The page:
Getting people to eat vegetables wouldn't be nearly as hard if they looked like this!

“It’s like Rat and Patootie. Rat-patootie. That does NOT sound delicious.”

Posted on Posted in Nutrition Information, Recipes

That’s one of my favorite lines from one of my favorite movies: Ratatouille.  If you’re not familiar with it, go find it and watch it right away.  Not only is it a cute story revolving around food and a good introduction into Foodservice Management (if you ever have to take that class), but it managed to elevate the traditional delicious-but-mushy-grossness of ratatouille, the stew made of eggplant, zucchini, squash, tomatoes, and other traditional Provencal flavors to a colorful, gourmet veggie side that every dietitian can get behind.

Pretty gross looking, no?
Same ingredients– Oo la la!

Of course, I can’t just see something that beautiful and healthy and let it stay in my DVD player.  Towards the end of the summer, when all these ingredients get really really cheap, I bough a lot of them to make this.  I also did my research, looking at traditional ratatouille dishes and other cook’s attempts at this dish and then figured out how to do it on my own.

One thing that is absolutely crucial, perhaps even more than all the right ingredients, is a mandoline or V-slicer.  Unless you have the knife skills of Morimoto, this is the only way to get paper-thin uniform slices of vegetables.  And please use the hand guard.  Bad things happen if you don’t.  To recreate this movie masterpiece, this is what I did:

Remy’s Ratatouille

Ratatouille | foodsciencenerd.com
Layered loveliness

(Amounts of vegetables depends on how big your baking dish is)

2 parts zucchini
2 parts squash
1 part eggplant
1 part tomato
Tomato sauce, seasoned with toasted garlic, dried oregano, dried basil, and salt (if necessary)
Mozz and romano cheese
Salt and herbs to taste
Olive oil

1) Slice all the vegetables on the thinnest setting of the mandoline.

2) Preheat the oven to 375 F.  Spread the seasoned tomato sauce on the entire bottom surface of a baking dish (glass or ceramic).

3) Layer the vegetables concentrically in the dish (Z,S,T,Z,S,E, and repeat, if you know what I mean). I ran out of T and E, so the middle is just the squashes. Oh well.

4) Season however you’d like and bake it for 15 minutes.  At this point, you can take it out and store it in the fridge for a few days (it’s a great make-ahead dish for fancy dinner parties).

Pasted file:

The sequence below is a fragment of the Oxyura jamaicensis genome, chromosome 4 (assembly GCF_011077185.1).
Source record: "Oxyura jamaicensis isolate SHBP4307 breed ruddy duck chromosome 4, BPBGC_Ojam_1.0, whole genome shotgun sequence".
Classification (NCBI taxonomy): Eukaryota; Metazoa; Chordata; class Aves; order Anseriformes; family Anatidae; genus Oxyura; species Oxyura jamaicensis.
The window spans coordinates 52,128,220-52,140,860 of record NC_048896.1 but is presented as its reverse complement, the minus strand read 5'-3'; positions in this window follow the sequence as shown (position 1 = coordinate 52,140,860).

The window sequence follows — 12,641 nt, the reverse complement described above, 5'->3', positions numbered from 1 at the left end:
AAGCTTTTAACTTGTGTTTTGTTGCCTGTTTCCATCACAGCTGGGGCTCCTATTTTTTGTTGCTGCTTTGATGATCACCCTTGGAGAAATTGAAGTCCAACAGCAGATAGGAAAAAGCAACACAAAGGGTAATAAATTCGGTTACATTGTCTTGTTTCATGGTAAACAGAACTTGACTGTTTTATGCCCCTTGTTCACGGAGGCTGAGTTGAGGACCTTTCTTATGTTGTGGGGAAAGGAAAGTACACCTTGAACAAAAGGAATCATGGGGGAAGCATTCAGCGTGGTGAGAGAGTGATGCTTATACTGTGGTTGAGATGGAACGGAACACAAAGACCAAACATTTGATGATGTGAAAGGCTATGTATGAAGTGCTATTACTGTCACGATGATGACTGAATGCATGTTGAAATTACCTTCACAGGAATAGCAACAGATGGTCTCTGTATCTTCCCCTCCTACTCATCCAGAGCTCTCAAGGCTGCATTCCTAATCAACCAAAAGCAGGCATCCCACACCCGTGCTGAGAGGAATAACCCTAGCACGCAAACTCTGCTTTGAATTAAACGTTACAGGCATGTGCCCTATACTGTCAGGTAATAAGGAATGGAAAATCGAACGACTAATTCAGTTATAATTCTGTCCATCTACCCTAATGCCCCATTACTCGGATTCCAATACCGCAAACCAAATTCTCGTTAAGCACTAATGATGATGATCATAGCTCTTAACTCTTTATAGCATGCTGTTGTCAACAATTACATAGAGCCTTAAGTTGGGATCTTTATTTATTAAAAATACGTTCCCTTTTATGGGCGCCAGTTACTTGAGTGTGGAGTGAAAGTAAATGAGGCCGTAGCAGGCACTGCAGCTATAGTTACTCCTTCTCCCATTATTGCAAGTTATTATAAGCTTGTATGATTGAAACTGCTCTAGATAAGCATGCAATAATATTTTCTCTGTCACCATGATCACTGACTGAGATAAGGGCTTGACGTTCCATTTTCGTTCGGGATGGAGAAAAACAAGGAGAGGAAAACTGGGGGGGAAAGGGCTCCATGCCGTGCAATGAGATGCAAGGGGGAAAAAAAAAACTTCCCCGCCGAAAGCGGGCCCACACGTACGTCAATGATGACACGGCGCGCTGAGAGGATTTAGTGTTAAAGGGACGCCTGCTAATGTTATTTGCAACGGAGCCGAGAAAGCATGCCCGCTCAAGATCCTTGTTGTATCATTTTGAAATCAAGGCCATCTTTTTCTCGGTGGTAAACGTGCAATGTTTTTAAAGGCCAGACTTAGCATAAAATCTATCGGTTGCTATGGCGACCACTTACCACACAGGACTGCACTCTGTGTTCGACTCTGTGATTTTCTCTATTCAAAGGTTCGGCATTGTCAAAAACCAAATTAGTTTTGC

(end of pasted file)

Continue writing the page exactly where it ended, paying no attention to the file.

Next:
Ratatouille | foodsciencenerd.com
It’ll look like this when it’s halfway cooked.

5) To finish baking (immediately or after refrigeration), grate fresh mozz and romano over the top of the veggies.  Bake another 10-15 minutes or until the veggies are soft, the sauce is bubbling, and the cheese is browning (you may have to use the broiler to get it really crusty).

Ratatouille | foodsciencenerd.com
Ready to serve!

If you’re really fancy, try to carefully scoop it out in layers so that you can make pretty circles of it on each plate, with the cheese all crusty and melty on top and the sauce dribbling all over the bottom.

Ratatouille | foodsciencenerd.com
Getting people to eat vegetables wouldn’t be nearly as hard if they looked like this!

Drooling yet?

“It’s like Rat and Patootie. Rat-patootie. That does NOT sound delicious.”

“It’s like Rat and Patootie. Rat-patootie.  That does NOT sound delicious.”

Ingredients

  • 2 parts zucchini
  • 2 parts squash
  • 1 part eggplant
  • 1 part tomato
  • Tomato sauce, seasoned with toasted garlic, dried oregano, dried basil, and salt
  • Mozzarella and romano cheese
  • Salt and herbs to taste

Directions

  1. Adjust the amount of each ingredient to the size of your baking dish and the number of people you need to serve.
  2. Slice all the vegetables on the thinnest setting of the mandoline.
  3. Preheat the oven to 375 F. Spread the seasoned tomato sauce on the entire bottom surface of a baking dish (glass or ceramic).
  4. Layer the vegetables concentrically in the dish.
  5. Season however you'd like and bake it for 15 minutes. At this point, you can take it out and store it in the fridge for a few days.
  6. To finish baking, grate fresh mozzarella and romano over the top of the veggies. Bake another 10-15 minutes or until the veggies are soft, the sauce is bubbling, and the cheese is brown.
http://www.foodsciencenerd.com/ratatouille/

0 thoughts on ““It’s like Rat and Patootie. Rat-patootie. That does NOT sound delicious.”

I'd love to hear your thoughts!